Astronomers have confirmed the object at the center of our galaxy is a black hole and photographed it
Astronomers have confirmed the supermassive object at the heart of the Milky Way galaxy is indeed a black hole and captured the first-ever images of it using a worldwide network of telescopes. The images were unveiled on Thursday at multiple press conferences by a team of researchers known as the Event Horizon Telescope (EHT) Collaboration.
Known as Sagittarius A, the object at the center of the Milky Way – “invisible, compact and very massive,” as described in a press release published by the European Southern Observatory – was long suspected to be a black hole. However, the images created through linking up a global network of radio telescopes provide direct proof of this hypothesis.
The images show a dark central “shadow” surrounded by a bright ring made up of glowing gasses, the light they produce bent by the black hole’s powerful gravity. The object has four million times the mass of the Sun, and is located 27,000 light years away from our planet.
The visuals were recorded by linking together eight radio observatories around the world to form what the researchers described as “a single ‘Earth-sized’ virtual telescope,” which was then used to observe Sagittarius A for hours at a time on multiple nights in 2017.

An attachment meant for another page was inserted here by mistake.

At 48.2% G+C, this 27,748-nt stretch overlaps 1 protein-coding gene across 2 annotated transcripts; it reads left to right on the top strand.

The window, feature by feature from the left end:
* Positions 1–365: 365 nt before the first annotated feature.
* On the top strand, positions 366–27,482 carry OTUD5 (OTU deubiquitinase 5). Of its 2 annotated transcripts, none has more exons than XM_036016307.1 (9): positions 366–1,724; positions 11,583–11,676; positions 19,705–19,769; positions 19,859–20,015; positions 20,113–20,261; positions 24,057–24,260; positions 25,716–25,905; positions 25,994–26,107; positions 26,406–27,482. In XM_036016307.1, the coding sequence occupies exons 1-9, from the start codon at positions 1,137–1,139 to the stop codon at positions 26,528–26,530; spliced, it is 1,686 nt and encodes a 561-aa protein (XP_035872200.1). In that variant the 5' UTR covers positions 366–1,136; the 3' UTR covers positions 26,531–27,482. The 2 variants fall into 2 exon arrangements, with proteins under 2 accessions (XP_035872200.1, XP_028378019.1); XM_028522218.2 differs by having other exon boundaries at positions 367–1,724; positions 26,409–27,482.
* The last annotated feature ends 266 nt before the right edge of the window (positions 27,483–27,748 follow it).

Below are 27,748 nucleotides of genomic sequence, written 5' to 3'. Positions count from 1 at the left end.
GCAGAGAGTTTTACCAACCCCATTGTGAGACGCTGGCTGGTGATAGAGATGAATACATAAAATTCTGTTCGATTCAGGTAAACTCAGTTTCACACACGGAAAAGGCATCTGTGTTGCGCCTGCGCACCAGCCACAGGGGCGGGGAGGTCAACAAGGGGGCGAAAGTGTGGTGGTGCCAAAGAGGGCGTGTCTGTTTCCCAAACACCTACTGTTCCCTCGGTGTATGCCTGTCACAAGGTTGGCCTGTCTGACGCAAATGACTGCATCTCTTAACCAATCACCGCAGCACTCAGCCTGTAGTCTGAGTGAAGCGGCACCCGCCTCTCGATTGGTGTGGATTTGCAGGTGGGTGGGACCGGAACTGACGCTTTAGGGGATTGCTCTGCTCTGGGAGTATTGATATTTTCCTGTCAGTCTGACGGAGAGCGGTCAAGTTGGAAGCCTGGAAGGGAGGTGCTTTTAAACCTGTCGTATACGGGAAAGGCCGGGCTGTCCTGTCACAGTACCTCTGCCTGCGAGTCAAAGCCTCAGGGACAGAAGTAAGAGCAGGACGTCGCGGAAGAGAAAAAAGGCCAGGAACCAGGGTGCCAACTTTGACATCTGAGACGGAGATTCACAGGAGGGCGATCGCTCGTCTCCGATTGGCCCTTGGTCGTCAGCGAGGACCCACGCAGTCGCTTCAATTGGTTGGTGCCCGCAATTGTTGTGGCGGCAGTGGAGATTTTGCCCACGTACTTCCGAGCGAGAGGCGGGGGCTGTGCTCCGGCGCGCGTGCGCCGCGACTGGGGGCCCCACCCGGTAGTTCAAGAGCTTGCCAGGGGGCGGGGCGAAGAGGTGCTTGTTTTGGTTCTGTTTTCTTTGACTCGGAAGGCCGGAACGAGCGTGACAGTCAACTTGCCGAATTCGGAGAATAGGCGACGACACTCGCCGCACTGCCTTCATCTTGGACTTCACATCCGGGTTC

The EHT, which includes more than 300 researchers from 80 institutes, previously imaged the black hole M87 at the center of the distant Messier 87 galaxy, publishing those findings in 2019. Sagittarius A is much closer, as well as over 1,000 times smaller and less massive. However, it was significantly more difficult to photograph given the more rapid orbit time of the gases surrounding the Milky Way’s black hole, with EHT scientist Chi-kwan Chan likening the process to “trying to take a clear picture of a puppy quickly chasing its tail.”
Still, the end product looks remarkably similar to its much larger cousin, M87, the EHT’s science council co-chair, Sera Markoff, observed, viewing the similarity as proof that, “General Relativity governs these objects up close, and any differences we see further away must be due to differences in the material that surrounds the black holes.”
The researchers hope to use the data on both black holes to test hypotheses regarding the mysterious objects, from their effect on gravity to how gas behaves in their vicinity, a process that remains poorly-understood but which astronomers believe plays a part in how galaxies form and grow over time.
Accompanying the photographic findings were six papers published in the Astrophysical Journal Letters covering various aspects of the discovery, from the imaging process to the morphology of black holes.